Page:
|DESA News Vol. 12, No. 09||September 2008|
High-level meeting on Africa’s development needs, on 22 September, and on the Millennium Development Goals, on 25 September, will also be in the spotlight
The General Assembly general debate, which provides Member States the opportunity to express their views on major international issues, gets underway on 23 September in New York through 3 October. This year, the debate is expected to focus on the impact of the global food crisis on poverty and hunger in the world as well as the need to democratize the United Nations, a theme proposed by the President-elect of the 63rd session, H.E. Miguel d’Escoto Brockmann, of Nicaragua.
The practice of selecting a specific issue of global concern for the session dates back to 2003, when the General Assembly decided to introduce this innovation in an effort to enhance the authority and role of the world body. The annual debate traditionally features statements by dozens of heads of State and Government as well as foreign ministers.
Prior to the general debate, on 22 September, there will be a high-level event organized by Secretary-General Ban Ki-moon on Africa’s development needs while on 25 September a second high-level event will be held on the subject of the Millennium Development Goals. A plenary meeting devoted to the midterm review of the Almaty Programme of Action on landlocked developing countries will feature on 2 and 3 October. The 63rd session formally opens on 16 September.
The Assembly’s Second Committee – dealing with the economic and financial aspects of development – will convene starting 6 October with a focus on globalization and interdependence. Economic forces powering globalization, including trade and cross-border flows of capital and labour, have important economic, social and environmental impacts on countries. The realization of the MDGs is dependent on the concerted management of the globalization process by the international community and the strengthening of the global partnership for development. Developmental consideration must be placed at the centre in managing globalization at the national, regional and global levels to ensure that the benefits can be shared among all countries and people.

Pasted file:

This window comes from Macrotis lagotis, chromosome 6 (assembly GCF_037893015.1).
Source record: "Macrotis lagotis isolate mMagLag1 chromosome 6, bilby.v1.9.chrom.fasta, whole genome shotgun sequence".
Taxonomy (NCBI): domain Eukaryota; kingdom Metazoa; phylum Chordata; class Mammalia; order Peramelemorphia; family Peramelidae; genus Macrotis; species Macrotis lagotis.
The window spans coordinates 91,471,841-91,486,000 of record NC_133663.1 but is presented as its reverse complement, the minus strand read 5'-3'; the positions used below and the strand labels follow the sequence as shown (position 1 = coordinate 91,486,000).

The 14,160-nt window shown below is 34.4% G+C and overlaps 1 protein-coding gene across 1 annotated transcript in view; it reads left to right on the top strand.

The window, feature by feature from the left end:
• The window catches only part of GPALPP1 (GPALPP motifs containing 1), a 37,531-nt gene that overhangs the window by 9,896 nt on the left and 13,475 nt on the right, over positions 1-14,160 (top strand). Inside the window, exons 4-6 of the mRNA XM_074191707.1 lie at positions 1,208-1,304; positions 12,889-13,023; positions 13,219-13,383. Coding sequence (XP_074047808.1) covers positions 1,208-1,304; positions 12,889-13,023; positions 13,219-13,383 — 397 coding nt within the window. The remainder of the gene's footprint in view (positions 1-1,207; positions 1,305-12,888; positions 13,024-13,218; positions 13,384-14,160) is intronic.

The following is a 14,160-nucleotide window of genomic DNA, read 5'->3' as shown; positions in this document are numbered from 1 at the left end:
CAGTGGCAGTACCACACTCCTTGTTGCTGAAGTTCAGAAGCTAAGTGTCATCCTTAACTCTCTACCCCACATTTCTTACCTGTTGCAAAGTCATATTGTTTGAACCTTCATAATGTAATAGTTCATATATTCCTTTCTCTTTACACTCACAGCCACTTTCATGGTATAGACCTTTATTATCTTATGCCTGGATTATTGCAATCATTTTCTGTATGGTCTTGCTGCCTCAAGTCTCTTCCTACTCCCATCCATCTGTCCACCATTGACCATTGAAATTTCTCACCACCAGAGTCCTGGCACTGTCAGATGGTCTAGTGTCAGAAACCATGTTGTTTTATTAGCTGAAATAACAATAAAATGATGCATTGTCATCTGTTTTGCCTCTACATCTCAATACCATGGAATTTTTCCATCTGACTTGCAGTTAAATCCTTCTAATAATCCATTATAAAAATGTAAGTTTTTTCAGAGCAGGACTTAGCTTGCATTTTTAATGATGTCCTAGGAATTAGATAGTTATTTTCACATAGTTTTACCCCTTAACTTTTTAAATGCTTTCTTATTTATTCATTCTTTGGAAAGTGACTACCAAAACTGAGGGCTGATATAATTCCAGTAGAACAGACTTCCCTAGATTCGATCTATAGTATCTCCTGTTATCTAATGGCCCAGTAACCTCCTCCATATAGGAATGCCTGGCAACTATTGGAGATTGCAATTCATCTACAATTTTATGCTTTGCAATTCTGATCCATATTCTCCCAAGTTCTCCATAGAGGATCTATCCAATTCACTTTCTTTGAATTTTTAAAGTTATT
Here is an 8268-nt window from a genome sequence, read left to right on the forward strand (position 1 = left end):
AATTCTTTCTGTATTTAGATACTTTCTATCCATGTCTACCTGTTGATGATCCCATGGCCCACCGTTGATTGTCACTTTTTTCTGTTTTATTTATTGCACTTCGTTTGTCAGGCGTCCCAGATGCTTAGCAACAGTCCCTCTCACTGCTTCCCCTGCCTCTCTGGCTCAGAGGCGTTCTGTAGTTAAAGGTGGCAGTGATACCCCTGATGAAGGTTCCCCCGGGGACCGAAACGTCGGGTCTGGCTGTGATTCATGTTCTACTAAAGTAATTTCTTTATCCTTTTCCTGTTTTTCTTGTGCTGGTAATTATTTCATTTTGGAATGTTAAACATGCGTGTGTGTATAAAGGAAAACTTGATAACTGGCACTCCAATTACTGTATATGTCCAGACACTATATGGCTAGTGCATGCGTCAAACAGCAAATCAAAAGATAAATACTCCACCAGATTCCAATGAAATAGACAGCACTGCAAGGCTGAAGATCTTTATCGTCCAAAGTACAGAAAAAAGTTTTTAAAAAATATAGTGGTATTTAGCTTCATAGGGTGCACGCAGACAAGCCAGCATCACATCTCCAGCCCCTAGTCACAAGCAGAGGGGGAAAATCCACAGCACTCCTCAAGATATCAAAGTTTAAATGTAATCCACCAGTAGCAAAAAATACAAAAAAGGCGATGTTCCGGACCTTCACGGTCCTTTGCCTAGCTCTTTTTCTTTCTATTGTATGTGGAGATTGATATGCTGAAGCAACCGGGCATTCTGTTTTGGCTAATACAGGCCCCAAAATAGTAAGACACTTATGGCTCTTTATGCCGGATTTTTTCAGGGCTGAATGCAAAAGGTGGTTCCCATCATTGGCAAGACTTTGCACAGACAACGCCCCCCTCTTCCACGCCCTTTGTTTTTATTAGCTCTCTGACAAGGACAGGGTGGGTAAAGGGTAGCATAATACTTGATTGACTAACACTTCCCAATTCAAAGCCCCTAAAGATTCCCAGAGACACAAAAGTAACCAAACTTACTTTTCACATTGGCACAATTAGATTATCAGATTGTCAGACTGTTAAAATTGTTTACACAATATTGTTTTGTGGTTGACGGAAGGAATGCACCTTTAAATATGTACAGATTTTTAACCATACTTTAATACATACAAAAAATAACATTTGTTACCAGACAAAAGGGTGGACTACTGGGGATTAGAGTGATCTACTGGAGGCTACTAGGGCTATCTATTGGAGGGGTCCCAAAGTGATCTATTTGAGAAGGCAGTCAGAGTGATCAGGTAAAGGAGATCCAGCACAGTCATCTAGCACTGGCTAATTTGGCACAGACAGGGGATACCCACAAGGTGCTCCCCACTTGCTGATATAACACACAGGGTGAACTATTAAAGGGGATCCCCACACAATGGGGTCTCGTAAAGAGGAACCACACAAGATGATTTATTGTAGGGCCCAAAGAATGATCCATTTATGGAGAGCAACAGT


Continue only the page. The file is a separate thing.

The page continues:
As part of the Second Committee’s consideration of the globalization item, DESA’s has planned a number of side events, including a panel discussion on globalization and health. The panel will address challenges to public health systems and communicable disease interventions in the context of globalization with a keynote address to be delivered by Prof. Richard Hausman of Harvard University.
The Assembly’s Third Committee – dealing with social, humanitarian and cultural matters – will also convene on 6 October to discuss items questions relating to advancement of women, youth, ageing, the disabled, humanitarian assistance and related issues. The Committees seek where possible to harmonize the various approaches of States, and present their recommendations, usually in the form of draft resolutions and decisions, to a plenary meeting of the Assembly for its consideration.
The Assembly is the chief deliberative, policymaking and representative organ of the UN, a forum for multilateral negotiation. While it is empowered to make only non-binding recommendations to States on international issues within its competence, it has, nevertheless, initiated actions – political, economic, humanitarian, social and legal – which have affected the lives of millions of people throughout the world. The Millennium Declaration, adopted in 2000, and the 2005 World Summit Outcome Document, for example, reflected the commitment of Member States to reach goals to achieve development, poverty eradication, promote the rule of law, meet the special needs of Africa and protect the environment.
For more information: http://www.un.org/ga/
H.E. Srgjan Kerim, President of the 62nd session, presents his views on the global food and energy crisis at a meeting of the General Assembly devoted to the issue on 18 July
Preparatory process moves into final stages with informal consultations on draft outcome document starting 8 September
A draft of the outcome document on review of implementation of the Monterrey Consensus was issued on 28 July, paving the way for informal consultations on the agreement by General Assembly delegates from 8 to 10 September in New York. Additional consultations and drafting sessions will be held, as necessary, through November when the international review conference gets underway in Doha.
The review conference and the preparatory process leading up to it are meant to assess progress on the 2002 Monterrey Consensus, reaffirm goals and commitments, and share best practices and lessons learned. They are also expected to identify obstacles to implementation of the Consensus, initiatives to overcome them, and other emerging issues. DESA’s Financing for Development Office serves as the focal point in the UN Secretariat for overall follow-up at the national, regional and global levels.
For more information: http://www.un.org/esa/ffd/